This dichotomy of serious subject matter and the album's often upbeat, dance- friendly nature displays a duality that's not just prevalent in Farro's own DNA but also is a huge aspect of the human condition in the sense that a nuanced point- of-view usually can't be expressed via broad generalizations and inflexible absolutes. Correspondingly from the harmony-rich indie pop of “Telephone” to the airy ambience of “Picture Of You,” the music on the Sudden Feeling emerges so seemingly fully formed that it's clear that HALFNOISE isn’t a vanity project but instead one of the most exciting musical expressions in recent memory and one that, despite Farro's pedigree, has more in common with Tame Impala than Starting Line.
Then there's HALFNOISE’s live shows which are more of a dance party than a traditional concert and serve to illustrate how powerful these songs can become with hundreds of other voices singing along. “It's definitely less programmed but definitely more rhythmic,” Farro explains, adding that he has a drum set at the front of the stage in order to keep transfer of energy with the crowd ongoing. “I just love playing music so it's incredibly validating to finally have a project that's not only a true expression of my spirit but one that I'm proud of from both a musical and emotional perspective,” he summarizes. “I just can't wait to share these songs with people because I couldn't be happier with the way that they turned out and I hope they feel the same way, too.”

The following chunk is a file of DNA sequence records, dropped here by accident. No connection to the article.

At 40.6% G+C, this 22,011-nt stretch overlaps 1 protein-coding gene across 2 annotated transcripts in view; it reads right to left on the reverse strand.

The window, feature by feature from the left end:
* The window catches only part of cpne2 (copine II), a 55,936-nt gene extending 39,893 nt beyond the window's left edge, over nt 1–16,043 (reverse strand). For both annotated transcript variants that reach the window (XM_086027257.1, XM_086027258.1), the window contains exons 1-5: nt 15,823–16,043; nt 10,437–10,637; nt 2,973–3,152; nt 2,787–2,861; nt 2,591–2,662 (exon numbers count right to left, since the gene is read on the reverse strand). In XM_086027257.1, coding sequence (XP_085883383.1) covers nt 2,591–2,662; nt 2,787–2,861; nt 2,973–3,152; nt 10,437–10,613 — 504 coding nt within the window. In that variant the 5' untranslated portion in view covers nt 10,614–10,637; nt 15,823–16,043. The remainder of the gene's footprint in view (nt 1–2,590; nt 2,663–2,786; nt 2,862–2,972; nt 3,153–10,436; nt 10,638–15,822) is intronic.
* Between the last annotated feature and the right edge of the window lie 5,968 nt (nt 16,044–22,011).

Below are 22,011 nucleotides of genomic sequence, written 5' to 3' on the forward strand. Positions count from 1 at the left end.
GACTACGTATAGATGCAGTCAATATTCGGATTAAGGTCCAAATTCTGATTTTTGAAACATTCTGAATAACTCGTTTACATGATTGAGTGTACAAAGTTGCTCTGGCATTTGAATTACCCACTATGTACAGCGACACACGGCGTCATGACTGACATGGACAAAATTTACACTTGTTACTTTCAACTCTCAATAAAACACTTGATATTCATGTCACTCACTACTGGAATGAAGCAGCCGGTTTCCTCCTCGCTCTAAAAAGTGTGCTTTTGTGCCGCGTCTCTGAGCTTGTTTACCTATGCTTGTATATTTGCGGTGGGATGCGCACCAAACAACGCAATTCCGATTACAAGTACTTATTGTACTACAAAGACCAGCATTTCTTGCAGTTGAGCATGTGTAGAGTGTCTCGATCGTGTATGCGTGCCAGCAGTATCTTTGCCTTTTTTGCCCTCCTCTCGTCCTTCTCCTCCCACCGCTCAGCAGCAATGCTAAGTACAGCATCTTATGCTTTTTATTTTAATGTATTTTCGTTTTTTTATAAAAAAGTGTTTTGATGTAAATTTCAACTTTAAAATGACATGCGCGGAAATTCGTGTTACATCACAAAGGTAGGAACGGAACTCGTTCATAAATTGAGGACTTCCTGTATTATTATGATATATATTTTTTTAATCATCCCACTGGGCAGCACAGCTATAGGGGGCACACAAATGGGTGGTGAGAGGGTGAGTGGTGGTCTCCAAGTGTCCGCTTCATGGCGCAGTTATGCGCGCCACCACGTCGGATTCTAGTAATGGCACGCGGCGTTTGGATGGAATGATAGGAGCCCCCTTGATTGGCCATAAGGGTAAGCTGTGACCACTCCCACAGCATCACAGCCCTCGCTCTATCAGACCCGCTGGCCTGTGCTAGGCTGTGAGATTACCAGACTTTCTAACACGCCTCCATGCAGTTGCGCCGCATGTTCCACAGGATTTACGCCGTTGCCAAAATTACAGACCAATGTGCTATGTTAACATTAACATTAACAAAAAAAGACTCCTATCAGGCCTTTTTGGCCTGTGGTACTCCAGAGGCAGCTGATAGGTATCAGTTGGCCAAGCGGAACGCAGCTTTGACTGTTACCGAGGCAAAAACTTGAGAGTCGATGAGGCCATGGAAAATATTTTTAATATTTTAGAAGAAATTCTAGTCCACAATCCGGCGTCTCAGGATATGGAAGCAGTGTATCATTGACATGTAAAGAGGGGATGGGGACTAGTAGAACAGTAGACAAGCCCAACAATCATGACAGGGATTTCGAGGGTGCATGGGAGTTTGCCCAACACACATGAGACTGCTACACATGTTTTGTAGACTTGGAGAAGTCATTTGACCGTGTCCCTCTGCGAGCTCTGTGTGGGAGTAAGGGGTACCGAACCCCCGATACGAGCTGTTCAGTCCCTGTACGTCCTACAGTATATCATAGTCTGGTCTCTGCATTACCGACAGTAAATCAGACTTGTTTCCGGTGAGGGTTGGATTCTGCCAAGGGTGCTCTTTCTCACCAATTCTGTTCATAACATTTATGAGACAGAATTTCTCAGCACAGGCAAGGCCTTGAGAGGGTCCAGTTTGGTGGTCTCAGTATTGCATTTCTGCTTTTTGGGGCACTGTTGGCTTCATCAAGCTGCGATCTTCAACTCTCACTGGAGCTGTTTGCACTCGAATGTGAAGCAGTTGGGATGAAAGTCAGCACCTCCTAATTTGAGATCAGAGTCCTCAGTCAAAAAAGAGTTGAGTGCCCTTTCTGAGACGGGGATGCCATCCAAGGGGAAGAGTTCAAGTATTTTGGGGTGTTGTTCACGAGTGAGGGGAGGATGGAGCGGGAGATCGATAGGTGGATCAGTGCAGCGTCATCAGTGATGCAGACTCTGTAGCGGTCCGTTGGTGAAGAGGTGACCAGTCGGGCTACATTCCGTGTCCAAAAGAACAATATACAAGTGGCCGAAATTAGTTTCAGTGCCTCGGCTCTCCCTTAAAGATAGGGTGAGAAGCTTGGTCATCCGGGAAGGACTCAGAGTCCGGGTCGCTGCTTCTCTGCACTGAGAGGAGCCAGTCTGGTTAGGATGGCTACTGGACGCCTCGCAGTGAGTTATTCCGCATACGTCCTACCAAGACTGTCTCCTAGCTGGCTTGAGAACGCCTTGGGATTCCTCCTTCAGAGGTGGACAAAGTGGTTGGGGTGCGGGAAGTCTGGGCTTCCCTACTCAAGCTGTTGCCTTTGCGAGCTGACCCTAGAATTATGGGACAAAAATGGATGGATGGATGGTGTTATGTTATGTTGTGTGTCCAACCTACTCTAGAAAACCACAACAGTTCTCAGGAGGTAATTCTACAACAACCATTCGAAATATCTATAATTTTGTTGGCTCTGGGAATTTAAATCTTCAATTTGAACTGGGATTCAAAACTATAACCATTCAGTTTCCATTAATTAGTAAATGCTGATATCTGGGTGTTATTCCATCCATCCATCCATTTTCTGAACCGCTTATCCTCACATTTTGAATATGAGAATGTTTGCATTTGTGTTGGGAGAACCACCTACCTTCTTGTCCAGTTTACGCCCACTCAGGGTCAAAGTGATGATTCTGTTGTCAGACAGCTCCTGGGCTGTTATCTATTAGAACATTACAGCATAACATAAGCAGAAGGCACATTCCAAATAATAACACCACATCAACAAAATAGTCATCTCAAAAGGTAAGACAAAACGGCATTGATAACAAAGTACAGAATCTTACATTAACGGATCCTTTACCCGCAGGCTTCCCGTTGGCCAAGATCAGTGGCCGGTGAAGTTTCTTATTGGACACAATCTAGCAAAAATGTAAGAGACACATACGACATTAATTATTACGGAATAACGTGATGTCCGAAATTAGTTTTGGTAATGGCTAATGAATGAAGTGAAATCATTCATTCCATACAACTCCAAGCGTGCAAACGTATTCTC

To put it simply, The Gloomies were created out of bits of dust ... an infamous chthonian hellhole that should have been wiped of the map far before it reached the listeners ear. The Southern California duo understands the importance of feeling alive amongst the darkness of broken and vivid realities that encompass the dualities of human interaction. The Gloomies' Andy Craig creates a meteoric sound that instills both the hypnotic vibe of Southern California beach days and the grungy jazz that infiltrate the streets of New York City. The ominous, yet, catchy melodies provide a moody atmosphere for any listener. Their popularity began to rise in the end of 2015 with the single, DzLSDdz, and their release of the EP DzBlackoutdz in 2016. Growth continued with the release of their latest single DzSpacedz featuring Madeline Follin of NYC indie-pop duo Cults. Frontman Andy Craig and drummer Chris Trombley began their music career together when they met in 2013 and played in the band SACCO. They have since created songs that exhibit a layer of fantastical and hypnotic themes. This in turn bolstered their popularity with their fan base in that they feature a darker, sultrier vibe than their previous work.